Of course, there is no way to know for certain. But this is what I presently think.

      1. Hi Roberta. That is very interesting that you are thinking a bit differently on this topic. What you are saying has been my leaning as well. What just came to mind is the general rule that teachers should not have sexual relationships with their students, although that has happened, usually with bad results for one or both. He came to teach us all, so maybe felt a need to keep apart, ar maybe found the whole idea not so interesting. Would this be a possible line of inquiry for a future Mikey Morgan interview?

        1. Dear Scott, I don’t think Mikey would know much about the Lord’s motivations when He was on earth, nor would he be likely to disclose whatever He did know. Like all upper-level beings, He is very respectful of Jesus. Indeed, I think that about the only Being Who impresses my own dear Thomas is the Lord! And now that I have slept on this issue, I think my first instinct was probably right: Jesus likely wouldn’t have had a sexual relationship with anyone, since the spiritual distance between them would have been so great and His plan not to remain on earth into old age would have caused great sorrow for anyone who had grown that close to Him. In everything, He exemplified whatever was the most loving thing to do!

  18. Thanks Lola. I may have gotten a bit out on a limb there, but who knows? It is interesting that little has been said about Jesus’ private life, as far as I know, from the other side. I think that Jesus was mainly about letting the highest unconditional love be the model, modeling that for us in his own life, and included in that love would of course be awareness of how one’s actions affect others, insofar as irresponsible conceptions of babies, cheating, incest, etc go, but otherwise, “Let Love Rule,” as Lenny Kravitz put it. That seems to be what he is teaching in the Bible. Speaking of going out on a limb, but I figured it doesn’t hurt to ask, I tried a dream incubation last night asking Jesus what his teachings on this topic had been, and got a series of boring dreams about utilitarian pickup trucks, some able to carry more cargo than others, no sexy race cars 😄, so who knows where that came from, maybe my guides or just my subconscious, or what exactly it meant, but it was kind of interesting. Perhaps he just looked at the body as something basic and utilitarian, a vehicle for learning and spiritual growth, only able to “carry” the kind of love he knew from the higher levels to a limited degree, but with proper training, like how Roberta teaches in her books, the human could progressively embody or “haul around” more of that Presence? Did he see sex as mainly a practical aspect of making more of these human vehicles for learning, but rather drab otherwise? These bodies must seem very dense and confining to a being of Jesus’ level.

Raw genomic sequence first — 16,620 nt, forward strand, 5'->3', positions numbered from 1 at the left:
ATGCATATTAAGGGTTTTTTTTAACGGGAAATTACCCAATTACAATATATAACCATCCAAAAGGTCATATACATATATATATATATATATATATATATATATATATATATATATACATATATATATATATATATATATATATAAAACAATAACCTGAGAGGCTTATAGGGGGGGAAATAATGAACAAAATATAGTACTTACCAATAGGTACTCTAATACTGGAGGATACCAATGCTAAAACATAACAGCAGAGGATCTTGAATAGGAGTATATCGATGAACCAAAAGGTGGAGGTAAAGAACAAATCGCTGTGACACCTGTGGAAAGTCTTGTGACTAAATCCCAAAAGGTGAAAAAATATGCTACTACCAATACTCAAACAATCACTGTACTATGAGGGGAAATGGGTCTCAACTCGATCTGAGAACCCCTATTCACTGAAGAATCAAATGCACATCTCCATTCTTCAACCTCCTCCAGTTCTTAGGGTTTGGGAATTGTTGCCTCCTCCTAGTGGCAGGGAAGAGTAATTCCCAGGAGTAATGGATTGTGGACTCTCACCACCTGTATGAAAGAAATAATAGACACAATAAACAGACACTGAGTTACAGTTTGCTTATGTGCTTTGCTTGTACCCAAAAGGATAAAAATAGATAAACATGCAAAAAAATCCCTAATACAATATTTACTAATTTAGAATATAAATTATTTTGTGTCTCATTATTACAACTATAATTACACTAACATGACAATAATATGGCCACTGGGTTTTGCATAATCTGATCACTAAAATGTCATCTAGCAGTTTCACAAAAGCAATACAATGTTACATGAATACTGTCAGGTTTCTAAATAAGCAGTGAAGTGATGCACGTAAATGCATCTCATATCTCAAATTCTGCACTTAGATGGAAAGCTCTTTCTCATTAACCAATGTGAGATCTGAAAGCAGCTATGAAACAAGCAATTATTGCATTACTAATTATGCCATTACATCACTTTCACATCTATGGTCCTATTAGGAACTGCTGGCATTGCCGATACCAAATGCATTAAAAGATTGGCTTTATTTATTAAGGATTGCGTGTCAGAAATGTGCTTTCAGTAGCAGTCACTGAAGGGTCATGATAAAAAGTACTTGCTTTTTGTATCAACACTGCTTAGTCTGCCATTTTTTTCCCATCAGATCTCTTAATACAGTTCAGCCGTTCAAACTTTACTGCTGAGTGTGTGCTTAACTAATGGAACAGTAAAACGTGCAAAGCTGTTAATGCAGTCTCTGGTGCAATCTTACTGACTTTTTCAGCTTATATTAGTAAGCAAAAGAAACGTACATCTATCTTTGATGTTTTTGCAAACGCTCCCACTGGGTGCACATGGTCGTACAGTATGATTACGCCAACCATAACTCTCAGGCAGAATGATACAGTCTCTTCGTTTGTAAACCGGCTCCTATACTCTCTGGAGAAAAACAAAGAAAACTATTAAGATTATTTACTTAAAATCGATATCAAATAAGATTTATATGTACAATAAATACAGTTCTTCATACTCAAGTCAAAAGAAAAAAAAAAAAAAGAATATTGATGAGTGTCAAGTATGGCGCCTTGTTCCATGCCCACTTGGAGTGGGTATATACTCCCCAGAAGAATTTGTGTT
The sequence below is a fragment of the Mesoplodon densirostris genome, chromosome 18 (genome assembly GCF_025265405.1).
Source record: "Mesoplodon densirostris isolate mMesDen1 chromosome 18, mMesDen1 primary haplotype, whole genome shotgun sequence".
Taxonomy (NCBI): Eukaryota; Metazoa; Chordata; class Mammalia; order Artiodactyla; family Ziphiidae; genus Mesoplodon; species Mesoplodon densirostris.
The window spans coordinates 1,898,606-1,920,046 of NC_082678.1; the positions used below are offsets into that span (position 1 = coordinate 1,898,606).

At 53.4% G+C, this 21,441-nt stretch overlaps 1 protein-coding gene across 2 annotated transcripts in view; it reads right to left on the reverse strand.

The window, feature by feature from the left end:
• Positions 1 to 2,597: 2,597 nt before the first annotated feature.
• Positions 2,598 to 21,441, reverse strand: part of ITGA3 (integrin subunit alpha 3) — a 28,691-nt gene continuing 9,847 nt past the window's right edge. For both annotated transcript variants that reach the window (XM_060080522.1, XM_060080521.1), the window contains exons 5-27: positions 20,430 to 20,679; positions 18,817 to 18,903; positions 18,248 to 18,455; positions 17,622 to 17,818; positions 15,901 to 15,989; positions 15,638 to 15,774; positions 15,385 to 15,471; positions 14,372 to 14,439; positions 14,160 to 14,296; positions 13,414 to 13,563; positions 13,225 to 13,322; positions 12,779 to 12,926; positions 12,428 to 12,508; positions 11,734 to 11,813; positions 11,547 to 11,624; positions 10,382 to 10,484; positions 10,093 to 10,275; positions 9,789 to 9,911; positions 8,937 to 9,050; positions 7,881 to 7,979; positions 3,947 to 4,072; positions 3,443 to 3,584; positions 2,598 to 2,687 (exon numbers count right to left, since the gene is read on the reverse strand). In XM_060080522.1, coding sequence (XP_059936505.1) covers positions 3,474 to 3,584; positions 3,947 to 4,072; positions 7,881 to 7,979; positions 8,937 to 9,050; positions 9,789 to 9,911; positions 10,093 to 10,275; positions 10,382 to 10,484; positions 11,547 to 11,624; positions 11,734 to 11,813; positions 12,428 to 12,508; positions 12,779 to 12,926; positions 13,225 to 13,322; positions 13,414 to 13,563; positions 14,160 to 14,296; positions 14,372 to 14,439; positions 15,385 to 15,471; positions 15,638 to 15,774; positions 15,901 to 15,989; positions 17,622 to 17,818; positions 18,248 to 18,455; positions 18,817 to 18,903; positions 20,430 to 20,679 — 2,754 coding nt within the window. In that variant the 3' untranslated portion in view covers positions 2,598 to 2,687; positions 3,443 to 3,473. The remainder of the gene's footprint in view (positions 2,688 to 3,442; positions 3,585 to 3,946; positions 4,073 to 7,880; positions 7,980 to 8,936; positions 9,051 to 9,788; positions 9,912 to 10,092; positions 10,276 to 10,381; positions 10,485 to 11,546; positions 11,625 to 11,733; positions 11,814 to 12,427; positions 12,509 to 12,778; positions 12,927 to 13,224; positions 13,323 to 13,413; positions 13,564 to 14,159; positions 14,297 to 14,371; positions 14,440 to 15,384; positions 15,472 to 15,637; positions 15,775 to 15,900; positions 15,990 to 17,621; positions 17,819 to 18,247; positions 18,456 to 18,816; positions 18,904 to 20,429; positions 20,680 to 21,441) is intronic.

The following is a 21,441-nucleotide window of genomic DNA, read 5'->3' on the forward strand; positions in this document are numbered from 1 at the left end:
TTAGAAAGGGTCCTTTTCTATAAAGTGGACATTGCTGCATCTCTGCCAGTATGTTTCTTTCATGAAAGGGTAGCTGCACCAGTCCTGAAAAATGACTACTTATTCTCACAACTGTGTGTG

1. Dear Scott, when we study Jesus we more and more see that He seems to have had a healthier attitude toward His material body than most of us have toward ours. He knew it was a temporary vehicle, yes, but He saw it as a useful and practical one. You get the sense that He took care of His body, fed it properly (but not for pleasure) and didn’t abuse it. His mind was in full control of it: He could walk on water, for example. There was nothing about Him of the physical libertine in any aspect of His life, and His mission was always on His mind. What’s more, He was enormously courteous to and respectful of other people! I do so much wish that we knew more, but we have what we have. The more I think about it, the more I feel confident that He likely was a lifelong celibate.

  19. That’s interesting, especially since some of the trucks were able to carry more cargo than others. Just for fun, I looked up what dreaming of cargo trucks meant, and it said that it represented carrying away old ideas to make room for a new “landscape” that is emerging. I thought that was interesting in light of the question you asked before you went to sleep. I’m sure if he mentioned sex in any kind of way while he was here, it would have been removed from his teachings unless it was something fear based and carried some kind of guilt..